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Little K

With the Michigan game looming this Saturday, David Wharton from the LA Times, the same guy who wrote a loopy article earlier this year calling Dorrell a "Thinker," has written up a profile of embattled Michigan coach Tommy Amaker. I pretty much started snickering after reading this line:

Amaker arrived in March 2001 as an antidote -- smart and articulate, a good-looking man with a broad smile. He also bore the impressive pedigree of having played and coached for Mike Krzyzewski at Duke.
Oooh, the impressive pedigree of having played for Coach, most of whose prized players have turned out to be majors busts in the NBA. David then goes on to write about how Michigan fans are being hard on Coach K's little baby. Get this, Wolverines fans are demanding Little K to ... wait ... wait ... wait for it ... they are demanding him to make it to the NCAA tourney!
Some fans and local media have gone a step further, claiming Amaker must reach the NCAA tournament.

They praise his demeanor and recruiting, but insist he has not fully developed the talent at hand. As one Detroit columnist wrote: "Make the NCAA tournament or lose your job!"
Oh my gosh!! How dare they? Such horrible unreasonable fans demanding a coach from an institution with the tradition and prestige of Michigan to make the tournament.

No worries, though. Little K is on top of it. Wharton reports:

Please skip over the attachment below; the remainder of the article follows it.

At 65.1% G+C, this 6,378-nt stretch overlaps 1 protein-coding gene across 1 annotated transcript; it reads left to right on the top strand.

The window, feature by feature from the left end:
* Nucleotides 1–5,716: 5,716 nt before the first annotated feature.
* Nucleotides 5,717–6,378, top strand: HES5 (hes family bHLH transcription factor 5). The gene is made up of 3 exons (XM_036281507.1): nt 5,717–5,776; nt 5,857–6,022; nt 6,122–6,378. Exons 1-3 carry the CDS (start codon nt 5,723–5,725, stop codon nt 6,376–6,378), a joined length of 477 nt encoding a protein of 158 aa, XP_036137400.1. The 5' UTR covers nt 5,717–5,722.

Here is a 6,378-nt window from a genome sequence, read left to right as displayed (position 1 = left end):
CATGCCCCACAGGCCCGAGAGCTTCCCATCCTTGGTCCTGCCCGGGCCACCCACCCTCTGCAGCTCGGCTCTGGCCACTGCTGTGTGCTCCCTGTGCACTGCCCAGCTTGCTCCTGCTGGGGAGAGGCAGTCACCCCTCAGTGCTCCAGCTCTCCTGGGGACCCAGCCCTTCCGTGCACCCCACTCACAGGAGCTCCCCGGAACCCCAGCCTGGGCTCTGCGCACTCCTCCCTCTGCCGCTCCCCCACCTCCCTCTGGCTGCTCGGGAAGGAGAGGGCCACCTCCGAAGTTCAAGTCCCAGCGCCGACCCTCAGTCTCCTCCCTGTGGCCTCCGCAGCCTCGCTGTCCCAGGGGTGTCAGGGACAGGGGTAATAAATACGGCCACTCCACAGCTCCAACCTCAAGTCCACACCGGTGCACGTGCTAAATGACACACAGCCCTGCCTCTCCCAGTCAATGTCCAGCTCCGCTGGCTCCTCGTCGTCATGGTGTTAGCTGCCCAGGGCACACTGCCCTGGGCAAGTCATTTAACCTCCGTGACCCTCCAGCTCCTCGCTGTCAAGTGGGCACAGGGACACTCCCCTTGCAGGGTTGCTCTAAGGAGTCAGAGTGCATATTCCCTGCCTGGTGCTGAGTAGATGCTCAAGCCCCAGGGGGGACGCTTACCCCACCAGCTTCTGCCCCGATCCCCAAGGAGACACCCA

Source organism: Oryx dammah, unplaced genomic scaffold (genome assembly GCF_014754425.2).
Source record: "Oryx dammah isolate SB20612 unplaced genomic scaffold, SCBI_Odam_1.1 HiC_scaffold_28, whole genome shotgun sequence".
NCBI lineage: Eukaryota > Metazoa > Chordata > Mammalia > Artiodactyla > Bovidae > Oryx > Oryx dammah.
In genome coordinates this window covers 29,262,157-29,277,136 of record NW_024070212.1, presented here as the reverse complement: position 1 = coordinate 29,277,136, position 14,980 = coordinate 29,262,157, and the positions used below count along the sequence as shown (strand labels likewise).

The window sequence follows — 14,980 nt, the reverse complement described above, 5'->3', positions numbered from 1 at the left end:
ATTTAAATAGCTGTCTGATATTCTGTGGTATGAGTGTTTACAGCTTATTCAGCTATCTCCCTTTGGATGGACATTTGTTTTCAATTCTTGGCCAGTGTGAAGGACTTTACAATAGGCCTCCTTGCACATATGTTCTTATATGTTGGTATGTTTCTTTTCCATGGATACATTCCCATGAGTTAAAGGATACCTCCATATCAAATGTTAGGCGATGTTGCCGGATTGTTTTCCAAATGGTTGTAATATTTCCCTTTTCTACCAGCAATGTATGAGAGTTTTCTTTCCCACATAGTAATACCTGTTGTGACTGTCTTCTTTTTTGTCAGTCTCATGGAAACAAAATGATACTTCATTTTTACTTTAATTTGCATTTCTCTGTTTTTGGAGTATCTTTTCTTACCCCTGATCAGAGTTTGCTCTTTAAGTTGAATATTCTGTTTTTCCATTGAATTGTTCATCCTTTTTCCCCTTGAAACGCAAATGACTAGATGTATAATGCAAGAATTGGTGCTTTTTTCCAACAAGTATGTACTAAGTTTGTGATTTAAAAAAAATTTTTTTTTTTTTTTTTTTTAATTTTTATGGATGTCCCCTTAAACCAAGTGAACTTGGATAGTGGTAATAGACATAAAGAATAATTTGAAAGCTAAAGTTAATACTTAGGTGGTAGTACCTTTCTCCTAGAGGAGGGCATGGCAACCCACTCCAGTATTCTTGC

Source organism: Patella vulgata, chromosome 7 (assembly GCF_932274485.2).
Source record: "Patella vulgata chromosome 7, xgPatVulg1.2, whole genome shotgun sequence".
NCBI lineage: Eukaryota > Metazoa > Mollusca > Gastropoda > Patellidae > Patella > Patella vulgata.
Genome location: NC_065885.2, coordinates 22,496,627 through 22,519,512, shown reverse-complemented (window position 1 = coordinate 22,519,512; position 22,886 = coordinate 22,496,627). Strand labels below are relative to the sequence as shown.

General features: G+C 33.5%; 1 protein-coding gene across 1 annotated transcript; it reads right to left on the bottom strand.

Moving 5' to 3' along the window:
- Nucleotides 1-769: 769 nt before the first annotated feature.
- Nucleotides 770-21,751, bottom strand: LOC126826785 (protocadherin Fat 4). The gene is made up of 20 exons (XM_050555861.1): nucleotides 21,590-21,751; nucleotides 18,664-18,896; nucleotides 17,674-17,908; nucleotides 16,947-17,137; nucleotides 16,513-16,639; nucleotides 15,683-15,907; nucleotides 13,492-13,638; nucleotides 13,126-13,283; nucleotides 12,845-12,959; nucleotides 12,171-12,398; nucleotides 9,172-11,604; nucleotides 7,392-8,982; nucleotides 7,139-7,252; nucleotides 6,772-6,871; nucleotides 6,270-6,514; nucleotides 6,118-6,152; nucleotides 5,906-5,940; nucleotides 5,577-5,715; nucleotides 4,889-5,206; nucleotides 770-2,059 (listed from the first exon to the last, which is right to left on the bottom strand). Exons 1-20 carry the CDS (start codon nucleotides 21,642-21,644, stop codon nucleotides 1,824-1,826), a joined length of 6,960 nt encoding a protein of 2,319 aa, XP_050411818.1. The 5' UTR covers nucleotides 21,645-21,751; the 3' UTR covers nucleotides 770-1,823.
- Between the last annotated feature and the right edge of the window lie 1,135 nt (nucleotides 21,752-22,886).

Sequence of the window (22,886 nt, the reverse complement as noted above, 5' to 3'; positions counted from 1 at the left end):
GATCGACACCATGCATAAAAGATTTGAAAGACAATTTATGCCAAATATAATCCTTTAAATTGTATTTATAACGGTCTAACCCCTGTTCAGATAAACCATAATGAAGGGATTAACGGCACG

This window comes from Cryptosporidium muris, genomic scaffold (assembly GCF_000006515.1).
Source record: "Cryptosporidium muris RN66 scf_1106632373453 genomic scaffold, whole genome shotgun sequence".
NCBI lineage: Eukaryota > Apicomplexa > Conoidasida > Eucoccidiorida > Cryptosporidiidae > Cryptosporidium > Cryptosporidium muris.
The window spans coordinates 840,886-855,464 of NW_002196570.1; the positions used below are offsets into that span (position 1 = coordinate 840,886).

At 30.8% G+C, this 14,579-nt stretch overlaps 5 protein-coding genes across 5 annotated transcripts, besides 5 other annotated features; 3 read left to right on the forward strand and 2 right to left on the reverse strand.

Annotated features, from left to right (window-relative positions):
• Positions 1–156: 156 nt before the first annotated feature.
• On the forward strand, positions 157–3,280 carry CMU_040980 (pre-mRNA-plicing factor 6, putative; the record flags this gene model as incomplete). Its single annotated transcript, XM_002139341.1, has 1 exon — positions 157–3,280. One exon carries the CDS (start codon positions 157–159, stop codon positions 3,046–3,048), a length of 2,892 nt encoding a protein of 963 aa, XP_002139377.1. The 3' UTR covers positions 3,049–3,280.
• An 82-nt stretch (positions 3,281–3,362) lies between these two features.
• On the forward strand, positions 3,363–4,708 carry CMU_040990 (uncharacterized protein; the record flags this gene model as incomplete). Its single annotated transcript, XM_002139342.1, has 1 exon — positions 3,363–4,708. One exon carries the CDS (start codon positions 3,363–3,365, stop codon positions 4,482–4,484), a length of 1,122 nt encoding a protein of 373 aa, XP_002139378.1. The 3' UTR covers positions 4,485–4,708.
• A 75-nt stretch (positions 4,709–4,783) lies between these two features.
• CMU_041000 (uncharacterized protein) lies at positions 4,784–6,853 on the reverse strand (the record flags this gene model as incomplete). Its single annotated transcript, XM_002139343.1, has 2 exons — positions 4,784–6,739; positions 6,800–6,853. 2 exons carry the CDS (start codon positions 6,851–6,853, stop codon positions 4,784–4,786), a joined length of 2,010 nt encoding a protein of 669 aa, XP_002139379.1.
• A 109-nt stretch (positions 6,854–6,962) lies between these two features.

Players say their coach has pushed them harder than ever this season, threatening longer practices and extra running for defensive lapses on court.

Amaker laughs. "I've got to talk to them about repeating what I say," he says.
Uh, yes. What a disciplinarian!

I won't subject you to the rest of the article when Wharton once again swoons all over yet another underachieving head coach.

If you want to read what knowledgeable die hard Wolverines think about Amaker, you need to read this post from Joey over at Schembechler Hall. He wrote this last November, which is likely applicable today:
I mean, what's not to like? He buys the students tickets; he invites the Maize Rage to practice; he went to Duke(!); he sends nice letters to high school coaches; he gets the crowd moved closer to the floor; he won the NIT; and he went to Duke(!). Notice anything(s) conspicuously absent? Like, oh, I don't know, praise for his teaching? Or praise for his strategic wizardry? How about praise for his dedication to fundamentals? Praise for how well prepared his teams are? Yeah, I didn't see those either. And that's because they don't exist. All I ever read about Tommy Amaker is how nice he is, how he knows how to win because of his pedigree, and how hard he is working to bring back Michigan basketball. Well, guess what? That's all great stuff, and Amaker is the basketball coach I'd most want if I were organizing that one event Steve Martin used to talk about, the one with all the kids around the world holding hands and singing. Bob Knight would not be right for that. But if I had to win a basketball game, I'd call Knight hours before I called Amaker.